About a year ago, there was a story in the news about kids lunches. One of the areas they covered were packed lunches. You see, the time from the point the lunch is packed, to when it gets eaten varies, so the story was advising on what should or shouldn’t be in the lunch bag. One of the things on the list of “safe to pack” was a peanut butter sandwich. I gave a cheer for this, of course, since it is what I packed for my seven year old last year, and now both he and his brother this year.
However, I have also discovered that not all gluten free breads are created equal. We started out with Enrgy rice bread. The boys would eat it just fine, but there always seemed to be a battle to get it eaten before mold grew, no matter if it went in the fridge after opening or not. One loaf molded on the counter without ever being opened, and the company graciously sent us replacement products, and a sample of a few other items. Let me just say that the four year old tore into the hot dog buns and loved them. A hot dog never touched the buns. . .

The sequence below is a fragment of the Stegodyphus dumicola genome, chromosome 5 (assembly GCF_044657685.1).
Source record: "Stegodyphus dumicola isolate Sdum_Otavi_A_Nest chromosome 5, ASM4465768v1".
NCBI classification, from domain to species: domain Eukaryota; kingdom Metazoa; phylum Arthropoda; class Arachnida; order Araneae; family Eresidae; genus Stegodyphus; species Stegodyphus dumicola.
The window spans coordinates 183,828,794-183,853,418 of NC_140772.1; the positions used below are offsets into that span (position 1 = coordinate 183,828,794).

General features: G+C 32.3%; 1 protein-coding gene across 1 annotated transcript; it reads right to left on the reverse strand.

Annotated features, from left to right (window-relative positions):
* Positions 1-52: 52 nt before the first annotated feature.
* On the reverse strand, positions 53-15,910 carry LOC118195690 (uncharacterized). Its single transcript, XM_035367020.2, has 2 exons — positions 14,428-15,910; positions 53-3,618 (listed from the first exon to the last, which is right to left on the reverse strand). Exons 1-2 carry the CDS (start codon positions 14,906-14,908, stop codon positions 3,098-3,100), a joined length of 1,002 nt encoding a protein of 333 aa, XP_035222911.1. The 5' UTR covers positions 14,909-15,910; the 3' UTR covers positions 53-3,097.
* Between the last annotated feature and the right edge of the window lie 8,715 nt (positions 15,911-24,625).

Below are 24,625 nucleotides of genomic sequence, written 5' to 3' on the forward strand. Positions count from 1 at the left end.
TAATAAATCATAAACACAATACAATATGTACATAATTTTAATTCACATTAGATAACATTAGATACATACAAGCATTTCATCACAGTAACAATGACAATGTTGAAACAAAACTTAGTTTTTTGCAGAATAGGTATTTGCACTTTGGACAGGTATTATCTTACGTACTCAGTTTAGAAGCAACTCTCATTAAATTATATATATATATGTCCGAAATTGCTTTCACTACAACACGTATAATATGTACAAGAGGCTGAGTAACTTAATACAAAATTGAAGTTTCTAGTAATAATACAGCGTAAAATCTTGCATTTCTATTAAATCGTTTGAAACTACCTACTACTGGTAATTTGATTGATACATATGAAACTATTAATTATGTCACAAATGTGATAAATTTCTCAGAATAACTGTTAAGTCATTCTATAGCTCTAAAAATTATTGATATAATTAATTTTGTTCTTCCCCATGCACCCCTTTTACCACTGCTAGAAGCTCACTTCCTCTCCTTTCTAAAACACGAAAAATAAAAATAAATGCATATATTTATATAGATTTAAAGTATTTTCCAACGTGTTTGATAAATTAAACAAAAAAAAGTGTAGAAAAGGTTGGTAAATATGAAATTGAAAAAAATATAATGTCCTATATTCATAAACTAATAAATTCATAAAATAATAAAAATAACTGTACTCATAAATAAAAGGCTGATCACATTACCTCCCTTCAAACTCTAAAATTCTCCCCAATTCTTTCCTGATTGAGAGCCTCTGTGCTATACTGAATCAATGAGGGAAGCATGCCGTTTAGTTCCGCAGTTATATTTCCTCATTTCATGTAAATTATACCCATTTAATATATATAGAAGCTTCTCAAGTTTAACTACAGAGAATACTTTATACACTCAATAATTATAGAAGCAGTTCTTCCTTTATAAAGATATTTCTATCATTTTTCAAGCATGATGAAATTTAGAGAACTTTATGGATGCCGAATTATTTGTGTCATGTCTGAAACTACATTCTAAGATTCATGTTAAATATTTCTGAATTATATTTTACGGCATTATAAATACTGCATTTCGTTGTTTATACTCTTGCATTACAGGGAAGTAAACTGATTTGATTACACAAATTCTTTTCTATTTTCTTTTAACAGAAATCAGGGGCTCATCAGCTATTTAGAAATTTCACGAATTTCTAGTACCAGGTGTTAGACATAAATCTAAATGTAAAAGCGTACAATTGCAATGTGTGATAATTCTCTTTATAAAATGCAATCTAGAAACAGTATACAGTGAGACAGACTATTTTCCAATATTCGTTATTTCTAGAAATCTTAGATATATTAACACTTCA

When the time for me to switch to gluten free for Joseph, the texture was just something I couldn’t handle. It was either give up sandwiches, or find a new bread for me. After some research and suggestions, I headed to a market store that had a reputation for natural products, and was listed as having this brand of bread available. The downside was that they didn’t. . .but, they did have another brand of bread.
I decided to grab some and give it a try. Even if I didn’t like it, there was a really good chance the boys would. Well, the first test was a peanut butter sandwich (Smuckers natural peanut butter). It was delicious, and the texture of the bread was the closest I have found to wheat based bread. So, since then I tend to buy either the multigrain, or the white sandwich bread, depending on which the local store happens to have available.
The bread also breaks down well for bread crubs for meatloaf, or stuffing when roasting a chicken, or turkey. Overall, it is the closest I have found to a wheat based bread, although, as with most gluten free products, it can be a bit on the pricey side. But when you just have to have a sandwich, or a receipe calling for bread crubs or croutons, it is worth it.